WHAT ARE THE EIGHT MOST IMPORTANT ECO-FRIENDLY FEATURES FOR LUXURY HOMES TODAY? UELI SCHNORF AND PHILIPP PETER, OWNERS OF WETAG CONSULTING, GIVE US THE ANSWER.
A home can be luxurious, historic, glamorous, spacious and even pleasant. But can it also be designed in a sustainable and ecological way? According to some of today's most innovative designers and builders, these two aspects can also be integrated. Eco-consciousness does not necessarily mean 'doing without' something. On the contrary, elegant and enchantingly beautiful homes all over the world are now equipped with green roofs that harness geothermal energy and make use of solar panels all year round.
Technology that is currently considered 'eco-friendly' is likely to become commonplace in the coming years. Many companies that were founded decades or even a century ago to produce glass, ceramics, chemicals and electronics are now riding the wave of eco-design. Obviously, each country pays attention differently, but let's see how the "eight best eco-friendly features" are regarded internationally:
1. Sustainable and locally sourced materials
It might sound surprising, but the number one eco-friendly practice is not new at all. Before international shipping became commonplace, 'local manufacturing' was simply the method by which all builders built houses with a choice of stone, wood, straw, or local clay, depending on the resources that were abundant in a particular region. To reduce the carbon footprint of current construction practices, architects and contractors are seeking local solutions to new design challenges.
2. LED lighting
Electricity has dramatically transformed the look and feel of interiors at night, replacing the soft glow of candlelight and gas lamps with the bright illumination of much-demanded incandescent bulbs. Lighting is once again undergoing a radical change, thanks to advances in LED technology. LED bulbs are significantly more energy efficient than 20th century filament bulbs, which means that a home's carbon footprint can be significantly reduced without turning off the lights. Philips, for example, founded in 1891 and now a world leader in LED lighting, also produces LED light fabrics called Kvadrat Soft Cells, which can add an atmospheric glow to any interior without the need for a fixture.
3. LEED certification
In Switzerland it is called Minergie, in the international sector LEED certification has become a synonym for environmentally friendly building practices. LEED (Leadership in Energy and Environmental Design) is a green building certification programme of the US Green Building Council, which recognises the efficiency standards of a project. More than 150,000 homes worldwide are LEED certified, a number that more than doubled between 2011 and 2013, according to a report by the US Green Building Council. MInergie can include the latest conservation and environmental technologies to provide a clean and healthy habitat, such as indoor humidity control, filtered drinking water, HEPA air filters, solar energy and geothermal energy.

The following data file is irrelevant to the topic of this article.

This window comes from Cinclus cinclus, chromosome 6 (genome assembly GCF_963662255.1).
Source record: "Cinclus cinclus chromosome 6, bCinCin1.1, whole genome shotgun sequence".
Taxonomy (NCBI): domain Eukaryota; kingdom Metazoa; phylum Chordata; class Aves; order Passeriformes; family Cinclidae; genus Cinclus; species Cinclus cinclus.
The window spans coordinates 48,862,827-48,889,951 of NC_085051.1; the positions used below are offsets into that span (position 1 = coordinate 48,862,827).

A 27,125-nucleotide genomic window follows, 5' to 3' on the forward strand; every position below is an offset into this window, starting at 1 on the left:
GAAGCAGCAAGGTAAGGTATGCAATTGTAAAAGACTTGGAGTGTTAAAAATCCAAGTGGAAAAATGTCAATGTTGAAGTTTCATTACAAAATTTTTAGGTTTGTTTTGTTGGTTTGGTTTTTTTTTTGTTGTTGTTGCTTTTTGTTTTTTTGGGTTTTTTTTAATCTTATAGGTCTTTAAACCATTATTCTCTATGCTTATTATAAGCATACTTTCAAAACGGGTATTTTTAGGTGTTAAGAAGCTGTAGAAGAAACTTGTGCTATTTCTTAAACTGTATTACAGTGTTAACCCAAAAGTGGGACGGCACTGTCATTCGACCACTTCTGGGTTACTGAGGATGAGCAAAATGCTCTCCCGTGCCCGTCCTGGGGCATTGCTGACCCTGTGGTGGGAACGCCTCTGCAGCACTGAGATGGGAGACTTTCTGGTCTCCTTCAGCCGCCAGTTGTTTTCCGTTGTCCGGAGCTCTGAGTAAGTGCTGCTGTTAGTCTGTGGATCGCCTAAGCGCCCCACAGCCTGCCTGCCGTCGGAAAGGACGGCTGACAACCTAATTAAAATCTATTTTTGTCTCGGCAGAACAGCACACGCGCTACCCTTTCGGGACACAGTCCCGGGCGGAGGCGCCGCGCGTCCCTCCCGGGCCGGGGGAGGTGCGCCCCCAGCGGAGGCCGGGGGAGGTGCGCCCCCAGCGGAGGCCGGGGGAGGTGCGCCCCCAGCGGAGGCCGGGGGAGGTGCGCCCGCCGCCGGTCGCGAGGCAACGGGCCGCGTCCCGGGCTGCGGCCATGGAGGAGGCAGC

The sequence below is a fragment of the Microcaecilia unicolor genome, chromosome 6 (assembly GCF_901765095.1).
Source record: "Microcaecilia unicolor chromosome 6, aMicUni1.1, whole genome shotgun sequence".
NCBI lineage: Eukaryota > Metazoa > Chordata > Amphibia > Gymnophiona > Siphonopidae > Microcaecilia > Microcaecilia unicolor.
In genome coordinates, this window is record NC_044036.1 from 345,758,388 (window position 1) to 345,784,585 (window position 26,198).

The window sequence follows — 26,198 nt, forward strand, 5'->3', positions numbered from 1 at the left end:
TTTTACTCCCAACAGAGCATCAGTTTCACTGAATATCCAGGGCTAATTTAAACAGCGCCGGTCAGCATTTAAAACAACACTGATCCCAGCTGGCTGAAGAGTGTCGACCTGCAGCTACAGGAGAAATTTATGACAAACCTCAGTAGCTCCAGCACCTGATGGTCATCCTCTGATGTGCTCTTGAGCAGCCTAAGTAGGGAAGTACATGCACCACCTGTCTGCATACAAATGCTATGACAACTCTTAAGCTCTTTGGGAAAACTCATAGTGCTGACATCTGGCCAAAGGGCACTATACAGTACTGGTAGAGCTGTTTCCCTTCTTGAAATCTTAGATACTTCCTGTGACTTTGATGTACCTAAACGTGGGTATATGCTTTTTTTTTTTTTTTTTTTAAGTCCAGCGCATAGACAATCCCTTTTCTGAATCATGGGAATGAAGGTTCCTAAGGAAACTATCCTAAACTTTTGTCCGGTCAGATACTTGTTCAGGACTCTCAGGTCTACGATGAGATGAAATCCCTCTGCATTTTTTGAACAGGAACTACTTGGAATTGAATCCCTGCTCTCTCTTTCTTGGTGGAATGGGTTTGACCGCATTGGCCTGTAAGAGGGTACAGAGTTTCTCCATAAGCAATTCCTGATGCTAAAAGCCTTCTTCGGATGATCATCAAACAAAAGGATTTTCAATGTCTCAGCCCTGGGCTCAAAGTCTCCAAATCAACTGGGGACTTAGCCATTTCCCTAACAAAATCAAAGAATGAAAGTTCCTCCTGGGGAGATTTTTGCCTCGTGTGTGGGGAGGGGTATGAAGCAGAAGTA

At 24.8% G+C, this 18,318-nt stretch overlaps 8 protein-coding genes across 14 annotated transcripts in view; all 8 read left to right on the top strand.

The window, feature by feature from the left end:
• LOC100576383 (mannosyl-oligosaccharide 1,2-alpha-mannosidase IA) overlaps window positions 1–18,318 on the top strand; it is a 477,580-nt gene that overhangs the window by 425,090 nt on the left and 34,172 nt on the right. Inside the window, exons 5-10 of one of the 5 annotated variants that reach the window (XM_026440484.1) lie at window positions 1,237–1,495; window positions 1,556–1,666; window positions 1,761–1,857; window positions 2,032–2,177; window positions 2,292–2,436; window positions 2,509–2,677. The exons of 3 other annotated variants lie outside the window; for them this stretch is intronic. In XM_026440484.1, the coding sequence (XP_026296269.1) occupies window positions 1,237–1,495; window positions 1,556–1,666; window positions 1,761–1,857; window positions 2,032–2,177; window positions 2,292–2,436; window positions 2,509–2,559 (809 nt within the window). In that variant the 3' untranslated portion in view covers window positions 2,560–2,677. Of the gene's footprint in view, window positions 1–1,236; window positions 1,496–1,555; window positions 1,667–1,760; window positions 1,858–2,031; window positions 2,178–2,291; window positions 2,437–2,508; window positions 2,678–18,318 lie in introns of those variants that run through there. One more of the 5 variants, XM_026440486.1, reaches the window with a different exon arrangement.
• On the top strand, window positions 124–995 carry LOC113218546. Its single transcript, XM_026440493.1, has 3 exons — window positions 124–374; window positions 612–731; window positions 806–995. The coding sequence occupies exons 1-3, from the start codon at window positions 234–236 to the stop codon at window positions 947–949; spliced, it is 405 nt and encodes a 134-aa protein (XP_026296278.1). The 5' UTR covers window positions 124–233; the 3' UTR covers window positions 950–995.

4. Gardens and orchards
The pleasure and relaxation of tending a garden is a proven way to clear your mind and enjoy the fresh air and sunshine. And there's an added bonus; gardens are good for the planet as well as the gardener. With the growing interest in organic produce, home gardens have become a feature of luxury properties, where a scaled-down version of the farm-to-table concept can be brought right into the kitchen. Gardening promotes the cycle of growth and decomposition that keeps the soil healthy, and growing plants produce oxygen, as well as the ingredients for a fresh salad, apple tree or vineyard. Like vegetable gardens, orchards surround a house with fresh, green air, provide natural shade and permeate the air with the delicate scents of fruit and flowers.
5. Green roofs and walls
The first "green roof" may have been the famous Hanging Garden of Babylon, but it wasn't until the early 1970s in Germany that technology caught up with aesthetics and green roofs became a viable design option. Today, luxury homes have incorporated green roofs and balconies for a mix of efficiency, natural cooling and aesthetic and scenic beauty.
6. Solar Panels
Utilising the sun's inexhaustible energy, rooftop solar panels provide a lightweight and cost-effective way to increase a home's 'passive' energy, storing energy for future use without the need for time-consuming processes. Solar panels can also be attractive. Sweden's SolTech Energy produces beautiful glass tiles that allow builders to create energy-efficient, solar-powered homes that draw inspiration from a classic architectural style. Solar energy is one of the most interesting innovations in ecological design.
7. Total home control technology
Today's green homes are not only sustainable, but also smart. Fixed touch screens, or a mobile phone, can control light, heat, irrigation, sound and more. They are perfect for those who spend their time between multiple homes, as they allow homeowners to remotely program home features, even with precision, so energy is not wasted, whether a home is empty or inhabited.
8. Geothermal heating and cooling
Like solar panels, geothermal heating and cooling elegantly harnesses the forces of nature to provide optimal indoor conditions all year round. This technology allows homeowners to make the environmental impact of the most luxurious home relatively small, even though its design has a great aesthetic effect.
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